Greenpeace: tar sands blockade continues as challenge to Obama and Harper

Press release - 16 September, 2009
As Canadian prime minister Harper and US President Obama prepare for their meeting in Washington today, 20 Greenpeace activists from Canada, France, and the US continue to blockade Shell’s Albian Sands open-pit mine in Canada's tar sands.

Shell shut down the entire operation of the mine. The activists have been in place for over 18 hours and are sending a message to Harper and Obama telling them "climate leaders don't buy tar sands".

"Tar sands are a climate crime and will certainly be a big part of the discussion between Obama and Harper. Obama needs to reject any further development of tar sands, and commit to weaning the US off of its dangerous addiction to oil. Only then can he become a true leader on climate change" said Mike Hudema, Greenpeace Canada climate and energy campaigner from inside the blockade.

Canada's tar sands cover an area larger than England. Developing the tar sands has created the largest industrial development project - and one of the biggest environmental crimes - on the planet. Plans for further development, driven largely by European companies producing for US markets, mean that the tar sands could emit between 127 and 140 million tonnes of greenhouse gas emissions a year by 2020, more than the annual emissions of Denmark.

In open pit mining operations like Shell's Albian Sands, vast swaths of forest are cut down and the land stripped for mining, to be replaced by a landscape of toxic lakes and massive mines. In "in situ" operations like those of Norway's Statoil and others, super-heated steam is injected deep into the earth to melt out the oil, burning enough natural gas to heat four million North American homes every day.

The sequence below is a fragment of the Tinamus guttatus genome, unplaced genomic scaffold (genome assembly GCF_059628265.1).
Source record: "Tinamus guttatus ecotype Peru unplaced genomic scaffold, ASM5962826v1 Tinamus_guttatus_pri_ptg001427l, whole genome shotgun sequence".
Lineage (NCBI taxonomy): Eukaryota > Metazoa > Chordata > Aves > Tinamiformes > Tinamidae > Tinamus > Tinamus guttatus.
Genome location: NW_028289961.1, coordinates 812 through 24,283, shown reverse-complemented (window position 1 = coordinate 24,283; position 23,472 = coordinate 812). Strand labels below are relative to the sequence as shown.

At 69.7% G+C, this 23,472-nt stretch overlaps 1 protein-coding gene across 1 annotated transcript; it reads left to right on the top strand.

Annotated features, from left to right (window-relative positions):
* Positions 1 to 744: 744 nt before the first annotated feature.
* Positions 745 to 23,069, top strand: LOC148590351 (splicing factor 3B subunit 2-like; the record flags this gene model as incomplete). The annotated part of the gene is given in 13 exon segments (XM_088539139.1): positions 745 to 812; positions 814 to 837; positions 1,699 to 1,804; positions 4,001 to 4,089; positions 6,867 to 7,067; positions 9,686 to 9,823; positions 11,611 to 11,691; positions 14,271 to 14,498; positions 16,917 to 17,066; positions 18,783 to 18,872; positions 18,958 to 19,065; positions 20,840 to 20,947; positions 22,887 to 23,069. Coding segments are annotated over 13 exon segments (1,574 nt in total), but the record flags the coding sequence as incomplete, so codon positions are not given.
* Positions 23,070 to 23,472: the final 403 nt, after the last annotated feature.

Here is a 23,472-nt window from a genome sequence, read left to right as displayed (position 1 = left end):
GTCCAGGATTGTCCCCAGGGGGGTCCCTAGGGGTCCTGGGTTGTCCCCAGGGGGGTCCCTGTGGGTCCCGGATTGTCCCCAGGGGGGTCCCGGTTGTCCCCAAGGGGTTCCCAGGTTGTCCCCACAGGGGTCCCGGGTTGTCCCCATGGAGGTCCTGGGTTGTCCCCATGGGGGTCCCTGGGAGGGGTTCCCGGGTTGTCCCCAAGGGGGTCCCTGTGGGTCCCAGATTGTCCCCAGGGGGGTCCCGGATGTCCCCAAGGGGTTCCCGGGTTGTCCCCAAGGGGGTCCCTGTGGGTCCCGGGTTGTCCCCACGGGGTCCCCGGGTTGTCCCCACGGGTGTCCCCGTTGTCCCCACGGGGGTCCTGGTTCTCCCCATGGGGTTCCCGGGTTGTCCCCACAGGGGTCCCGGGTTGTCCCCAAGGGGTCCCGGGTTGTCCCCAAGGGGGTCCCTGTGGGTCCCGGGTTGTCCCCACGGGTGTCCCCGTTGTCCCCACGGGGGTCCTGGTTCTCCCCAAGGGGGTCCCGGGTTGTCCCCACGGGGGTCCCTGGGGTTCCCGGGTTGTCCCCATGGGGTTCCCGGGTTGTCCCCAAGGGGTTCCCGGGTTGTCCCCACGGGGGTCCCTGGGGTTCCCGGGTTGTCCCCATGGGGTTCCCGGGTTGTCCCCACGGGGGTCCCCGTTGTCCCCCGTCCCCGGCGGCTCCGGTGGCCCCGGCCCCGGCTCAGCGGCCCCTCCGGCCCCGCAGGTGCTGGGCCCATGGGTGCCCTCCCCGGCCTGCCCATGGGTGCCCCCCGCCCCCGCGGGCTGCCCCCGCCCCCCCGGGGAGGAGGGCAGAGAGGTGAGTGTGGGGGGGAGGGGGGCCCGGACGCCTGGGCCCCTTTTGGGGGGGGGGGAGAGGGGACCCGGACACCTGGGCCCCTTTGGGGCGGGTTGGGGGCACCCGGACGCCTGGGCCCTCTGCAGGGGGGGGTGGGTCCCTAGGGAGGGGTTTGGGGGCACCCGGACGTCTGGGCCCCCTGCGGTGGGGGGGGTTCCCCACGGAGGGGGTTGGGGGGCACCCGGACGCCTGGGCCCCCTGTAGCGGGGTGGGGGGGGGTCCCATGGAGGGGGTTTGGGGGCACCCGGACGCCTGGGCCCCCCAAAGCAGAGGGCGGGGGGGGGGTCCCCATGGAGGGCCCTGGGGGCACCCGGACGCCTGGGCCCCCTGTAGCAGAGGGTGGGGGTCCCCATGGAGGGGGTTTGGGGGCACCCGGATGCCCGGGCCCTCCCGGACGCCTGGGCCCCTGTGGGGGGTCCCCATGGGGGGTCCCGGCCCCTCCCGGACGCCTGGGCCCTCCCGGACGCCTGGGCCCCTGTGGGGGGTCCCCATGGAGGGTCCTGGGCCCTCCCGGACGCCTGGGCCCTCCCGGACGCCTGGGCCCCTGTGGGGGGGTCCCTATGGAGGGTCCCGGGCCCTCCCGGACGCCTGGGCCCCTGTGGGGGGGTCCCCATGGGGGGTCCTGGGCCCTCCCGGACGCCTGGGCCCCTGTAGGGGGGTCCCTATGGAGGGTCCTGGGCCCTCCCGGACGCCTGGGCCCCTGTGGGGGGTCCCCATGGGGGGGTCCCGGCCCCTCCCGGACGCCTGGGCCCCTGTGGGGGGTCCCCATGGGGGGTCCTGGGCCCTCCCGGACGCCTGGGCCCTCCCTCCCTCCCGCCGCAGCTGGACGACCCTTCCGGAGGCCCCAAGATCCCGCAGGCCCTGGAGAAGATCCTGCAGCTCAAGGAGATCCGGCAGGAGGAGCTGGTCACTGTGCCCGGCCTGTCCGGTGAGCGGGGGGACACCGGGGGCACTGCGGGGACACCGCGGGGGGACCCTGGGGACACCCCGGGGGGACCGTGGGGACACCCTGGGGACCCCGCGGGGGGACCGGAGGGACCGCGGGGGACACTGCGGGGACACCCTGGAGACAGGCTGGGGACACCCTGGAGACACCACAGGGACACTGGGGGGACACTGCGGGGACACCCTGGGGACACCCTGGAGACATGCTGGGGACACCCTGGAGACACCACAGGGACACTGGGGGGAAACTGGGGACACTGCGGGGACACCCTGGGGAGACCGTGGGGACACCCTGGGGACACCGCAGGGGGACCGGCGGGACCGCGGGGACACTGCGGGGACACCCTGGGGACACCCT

While Shell has the biggest operations in the tar sands, companies including BP, Suncor, Syncrude, ExxonMobil, Total and StatoilHydro are all heavily investing in the tar sands.

In December, the world has an historic opportunity to step back from the brink of catastrophic climate change. At the UN Climate Summit in Copenhagen, world leaders must agree urgent measures to save the climate (2). This means quitting the tar sands.

Live streaming of the action is available at stoptarsands

Activists from Canada, France and the US are available for onsite interviews

VVPR info: Mike Hudema, Greenpeace Canada climate and energy campaigner +1 780 504-5601 (on location at the blockade)

Jo Kuper, Greenpeace International communications + 1 647 865 2811 / +31 6 46 16 20 39

Paul Horsman, Greenpeace International climate and energy campaign coordinator +1 780 972 1328

Photo and video contacts:John Novis, Greenpeace International Head of Photography (currently in Beijing) +86 139 1062 4914 / 44 (0) 7801 615 889

Michael Nagasaka, Greenpeace International Video Producer, +44 7533 625 409

Notes: (1) for more detail about the climate impact of the tar sands see the Greenpeace report "Dirty Oil: How the tar sands are fueling the global climate crisis, by award winning author Andrew Nikiforuk available at

(2) At Copenhagen, governments must agree: Legally binding emission cuts for industrialised countries, as a group, of at least 40% below 1990 levels by 2020. Additionally, industrialised countries must make available at least USD 140 billion annually, to support clean energy and other mitigation activities, forest protection and adaptation in developing countries. 2) Mitigation actions for developing countries to achieve a 15-30% deviation from business as usual growth by 2020. 3) A funding mechanism to end gross deforestation in all developing countries by 2020, and achieving zero deforestation by 2015 in priority areas, such as the Amazon, the Congo Basin, and the Paradise forests.

Exp. contact date: 2009-09-26 00:00:00